Sharyn McCrumb, . . Dutton, $24.95 (368pp) ISBN 978-0-525-94488-1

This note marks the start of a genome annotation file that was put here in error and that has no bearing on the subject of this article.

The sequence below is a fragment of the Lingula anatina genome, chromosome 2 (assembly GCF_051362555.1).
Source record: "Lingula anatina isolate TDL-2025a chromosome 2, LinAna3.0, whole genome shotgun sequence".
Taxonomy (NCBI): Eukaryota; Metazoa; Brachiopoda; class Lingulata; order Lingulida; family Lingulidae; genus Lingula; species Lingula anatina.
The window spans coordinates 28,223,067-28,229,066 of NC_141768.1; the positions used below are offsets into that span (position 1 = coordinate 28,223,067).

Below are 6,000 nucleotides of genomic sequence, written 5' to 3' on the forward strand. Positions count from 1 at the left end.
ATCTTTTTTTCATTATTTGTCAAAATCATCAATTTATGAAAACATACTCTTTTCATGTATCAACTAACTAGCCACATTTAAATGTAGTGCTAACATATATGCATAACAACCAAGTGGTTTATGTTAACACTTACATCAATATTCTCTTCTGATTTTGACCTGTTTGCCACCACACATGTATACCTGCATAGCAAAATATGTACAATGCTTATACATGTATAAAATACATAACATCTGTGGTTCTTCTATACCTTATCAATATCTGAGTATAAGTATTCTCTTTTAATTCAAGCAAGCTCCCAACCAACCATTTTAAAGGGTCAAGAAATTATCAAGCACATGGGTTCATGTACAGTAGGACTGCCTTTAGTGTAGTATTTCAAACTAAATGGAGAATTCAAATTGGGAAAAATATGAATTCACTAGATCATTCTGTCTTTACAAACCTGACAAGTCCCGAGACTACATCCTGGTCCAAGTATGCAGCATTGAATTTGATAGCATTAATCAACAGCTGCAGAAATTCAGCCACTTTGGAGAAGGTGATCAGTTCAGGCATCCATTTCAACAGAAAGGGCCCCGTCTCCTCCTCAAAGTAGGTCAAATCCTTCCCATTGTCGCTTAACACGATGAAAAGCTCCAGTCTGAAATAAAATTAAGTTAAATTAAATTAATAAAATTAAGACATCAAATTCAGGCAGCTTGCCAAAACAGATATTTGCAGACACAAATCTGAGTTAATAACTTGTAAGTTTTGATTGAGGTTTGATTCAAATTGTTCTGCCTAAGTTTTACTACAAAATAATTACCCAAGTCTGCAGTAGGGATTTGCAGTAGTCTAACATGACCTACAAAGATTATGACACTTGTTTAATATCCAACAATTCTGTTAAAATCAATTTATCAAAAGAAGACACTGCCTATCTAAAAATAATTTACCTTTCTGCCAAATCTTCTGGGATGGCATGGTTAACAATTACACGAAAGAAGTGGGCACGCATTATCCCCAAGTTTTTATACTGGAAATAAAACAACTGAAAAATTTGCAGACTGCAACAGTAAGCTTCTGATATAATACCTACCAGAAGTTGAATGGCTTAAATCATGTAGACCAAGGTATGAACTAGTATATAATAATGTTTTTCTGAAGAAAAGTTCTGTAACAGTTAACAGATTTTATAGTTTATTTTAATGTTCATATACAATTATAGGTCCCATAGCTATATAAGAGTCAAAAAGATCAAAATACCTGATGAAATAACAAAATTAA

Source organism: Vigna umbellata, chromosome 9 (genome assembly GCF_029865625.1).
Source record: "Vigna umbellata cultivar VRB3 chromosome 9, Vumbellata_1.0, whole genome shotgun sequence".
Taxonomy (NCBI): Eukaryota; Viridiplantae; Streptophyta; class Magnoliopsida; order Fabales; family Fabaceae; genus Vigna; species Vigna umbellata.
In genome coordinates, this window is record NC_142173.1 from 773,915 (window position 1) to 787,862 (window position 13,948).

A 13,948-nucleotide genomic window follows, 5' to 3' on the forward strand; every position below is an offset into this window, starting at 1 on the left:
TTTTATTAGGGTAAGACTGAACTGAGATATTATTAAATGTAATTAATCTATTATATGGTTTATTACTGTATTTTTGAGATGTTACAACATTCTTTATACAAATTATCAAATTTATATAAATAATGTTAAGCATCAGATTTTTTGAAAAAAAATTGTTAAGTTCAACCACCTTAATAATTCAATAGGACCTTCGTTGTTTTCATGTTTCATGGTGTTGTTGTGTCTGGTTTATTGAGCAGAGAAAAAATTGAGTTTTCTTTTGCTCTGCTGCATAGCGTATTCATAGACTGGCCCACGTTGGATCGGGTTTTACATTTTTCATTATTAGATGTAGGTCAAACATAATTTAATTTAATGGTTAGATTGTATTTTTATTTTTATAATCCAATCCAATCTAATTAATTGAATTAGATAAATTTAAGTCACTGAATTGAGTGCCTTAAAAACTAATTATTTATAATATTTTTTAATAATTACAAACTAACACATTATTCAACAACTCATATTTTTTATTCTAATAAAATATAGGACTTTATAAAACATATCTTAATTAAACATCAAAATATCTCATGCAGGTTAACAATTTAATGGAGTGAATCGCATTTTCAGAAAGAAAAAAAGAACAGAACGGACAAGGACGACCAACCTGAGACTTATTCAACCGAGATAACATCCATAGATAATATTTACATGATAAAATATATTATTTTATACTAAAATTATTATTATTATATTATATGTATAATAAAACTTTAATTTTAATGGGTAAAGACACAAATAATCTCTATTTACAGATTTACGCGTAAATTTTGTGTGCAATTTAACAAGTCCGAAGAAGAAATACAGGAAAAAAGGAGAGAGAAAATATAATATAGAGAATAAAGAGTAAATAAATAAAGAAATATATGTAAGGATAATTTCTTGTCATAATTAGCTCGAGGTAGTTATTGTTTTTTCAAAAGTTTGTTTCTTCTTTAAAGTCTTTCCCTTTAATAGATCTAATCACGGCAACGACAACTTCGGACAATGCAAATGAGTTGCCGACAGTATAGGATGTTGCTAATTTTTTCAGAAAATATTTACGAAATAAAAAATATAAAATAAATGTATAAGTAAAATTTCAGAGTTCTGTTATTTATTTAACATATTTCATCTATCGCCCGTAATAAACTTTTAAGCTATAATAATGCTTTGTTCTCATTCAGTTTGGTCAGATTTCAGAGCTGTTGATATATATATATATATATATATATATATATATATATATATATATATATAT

Skipping back and forth in time from the 18th to the late 20th century, and drawing on her own family history, McCrumb tells two stories in her appealing new novel, one heading toward, the other returning to, the Appalachians. In the present-day sections, 83-year-old John Walker is slowly dying in the eastern Tennessee town where he has lived most of his life, while his estranged daughter, Linda Walker—better known as the country singer Lark McCourry—is trying to make it home before he dies. She is also trying to recollect an old song she heard once at a family gathering, a song she hopes will round out her forthcoming album. But heading home, Lark is downed in the mountains in a small plane and trapped inside it. Meanwhile, Malcolm McCourry, one of Lark's maternal ancestors, narrates the story of his life, from the day in 1751 when English seamen kidnapped him at the age of nine from the Scottish isle Islay to the close of his life in the mountains of western North Carolina. Always he carries with him a song he learned aboard ship, which is then passed down to his descendants, each one remembering it at a crucial moment. McCrumb, an award-winning crime and mystery writer, has mixed historic and contemporary plots with success in the past (notably in She Walks These Hills and other novels in her Ballad series; some characters from the Ballad series reappear here), and she does so again, letting the past inform the present and generating a good deal of suspense in a novel that is not properly a mystery. Readers may come to feel that Lark McCourry, unlike the tune-miners looking to stake a copyright claim to every mountain song they hear, is the real songcatcher, the rightful inheritor of her family's music. (June)